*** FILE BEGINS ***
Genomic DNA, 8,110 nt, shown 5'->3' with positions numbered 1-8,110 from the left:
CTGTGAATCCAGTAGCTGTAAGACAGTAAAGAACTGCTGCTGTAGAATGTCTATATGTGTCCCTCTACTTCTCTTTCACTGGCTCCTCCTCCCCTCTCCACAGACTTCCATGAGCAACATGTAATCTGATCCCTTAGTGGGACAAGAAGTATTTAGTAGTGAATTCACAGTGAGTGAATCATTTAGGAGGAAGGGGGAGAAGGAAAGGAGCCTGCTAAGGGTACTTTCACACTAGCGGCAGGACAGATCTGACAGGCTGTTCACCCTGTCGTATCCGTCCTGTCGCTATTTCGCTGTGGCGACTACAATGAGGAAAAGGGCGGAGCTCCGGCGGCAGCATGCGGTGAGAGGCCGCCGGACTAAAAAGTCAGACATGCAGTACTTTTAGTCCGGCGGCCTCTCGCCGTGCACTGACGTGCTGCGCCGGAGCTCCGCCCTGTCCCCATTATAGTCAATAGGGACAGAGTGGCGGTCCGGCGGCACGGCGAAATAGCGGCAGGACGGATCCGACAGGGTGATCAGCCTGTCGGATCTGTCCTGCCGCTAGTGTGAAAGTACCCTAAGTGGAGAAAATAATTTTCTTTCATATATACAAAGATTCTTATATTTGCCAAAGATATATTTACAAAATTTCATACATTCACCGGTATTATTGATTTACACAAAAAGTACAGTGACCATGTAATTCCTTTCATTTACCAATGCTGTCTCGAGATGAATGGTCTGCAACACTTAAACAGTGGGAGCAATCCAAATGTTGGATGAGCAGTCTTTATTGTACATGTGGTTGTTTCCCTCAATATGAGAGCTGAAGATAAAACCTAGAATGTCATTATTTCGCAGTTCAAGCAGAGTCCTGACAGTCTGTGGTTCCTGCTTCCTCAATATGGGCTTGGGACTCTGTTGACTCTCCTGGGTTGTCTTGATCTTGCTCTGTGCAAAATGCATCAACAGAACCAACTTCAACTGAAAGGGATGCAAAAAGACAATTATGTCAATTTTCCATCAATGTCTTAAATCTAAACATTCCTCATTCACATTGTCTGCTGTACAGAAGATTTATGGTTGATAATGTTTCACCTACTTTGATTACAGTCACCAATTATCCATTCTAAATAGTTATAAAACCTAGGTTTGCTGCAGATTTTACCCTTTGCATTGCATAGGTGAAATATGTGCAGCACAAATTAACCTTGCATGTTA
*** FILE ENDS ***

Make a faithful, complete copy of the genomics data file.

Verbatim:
Genomic DNA, 8,110 nt, shown 5'->3' with positions numbered 1-8,110 from the left:
CTGTGAATCCAGTAGCTGTAAGACAGTAAAGAACTGCTGCTGTAGAATGTCTATATGTGTCCCTCTACTTCTCTTTCACTGGCTCCTCCTCCCCTCTCCACAGACTTCCATGAGCAACATGTAATCTGATCCCTTAGTGGGACAAGAAGTATTTAGTAGTGAATTCACAGTGAGTGAATCATTTAGGAGGAAGGGGGAGAAGGAAAGGAGCCTGCTAAGGGTACTTTCACACTAGCGGCAGGACAGATCTGACAGGCTGTTCACCCTGTCGTATCCGTCCTGTCGCTATTTCGCTGTGGCGACTACAATGAGGAAAAGGGCGGAGCTCCGGCGGCAGCATGCGGTGAGAGGCCGCCGGACTAAAAAGTCAGACATGCAGTACTTTTAGTCCGGCGGCCTCTCGCCGTGCACTGACGTGCTGCGCCGGAGCTCCGCCCTGTCCCCATTATAGTCAATAGGGACAGAGTGGCGGTCCGGCGGCACGGCGAAATAGCGGCAGGACGGATCCGACAGGGTGATCAGCCTGTCGGATCTGTCCTGCCGCTAGTGTGAAAGTACCCTAAGTGGAGAAAATAATTTTCTTTCATATATACAAAGATTCTTATATTTGCCAAAGATATATTTACAAAATTTCATACATTCACCGGTATTATTGATTTACACAAAAAGTACAGTGACCATGTAATTCCTTTCATTTACCAATGCTGTCTCGAGATGAATGGTCTGCAACACTTAAACAGTGGGAGCAATCCAAATGTTGGATGAGCAGTCTTTATTGTACATGTGGTTGTTTCCCTCAATATGAGAGCTGAAGATAAAACCTAGAATGTCATTATTTCGCAGTTCAAGCAGAGTCCTGACAGTCTGTGGTTCCTGCTTCCTCAATATGGGCTTGGGACTCTGTTGACTCTCCTGGGTTGTCTTGATCTTGCTCTGTGCAAAATGCATCAACAGAACCAACTTCAACTGAAAGGGATGCAAAAAGACAATTATGTCAATTTTCCATCAATGTCTTAAATCTAAACATTCCTCATTCACATTGTCTGCTGTACAGAAGATTTATGGTTGATAATGTTTCACCTACTTTGATTACAGTCACCAATTATCCATTCTAAATAGTTATAAAACCTAGGTTTGCTGCAGATTTTACCCTTTGCATTGCATAGGTGAAATATGTGCAGCACAAATTAACCTTGCATGTTA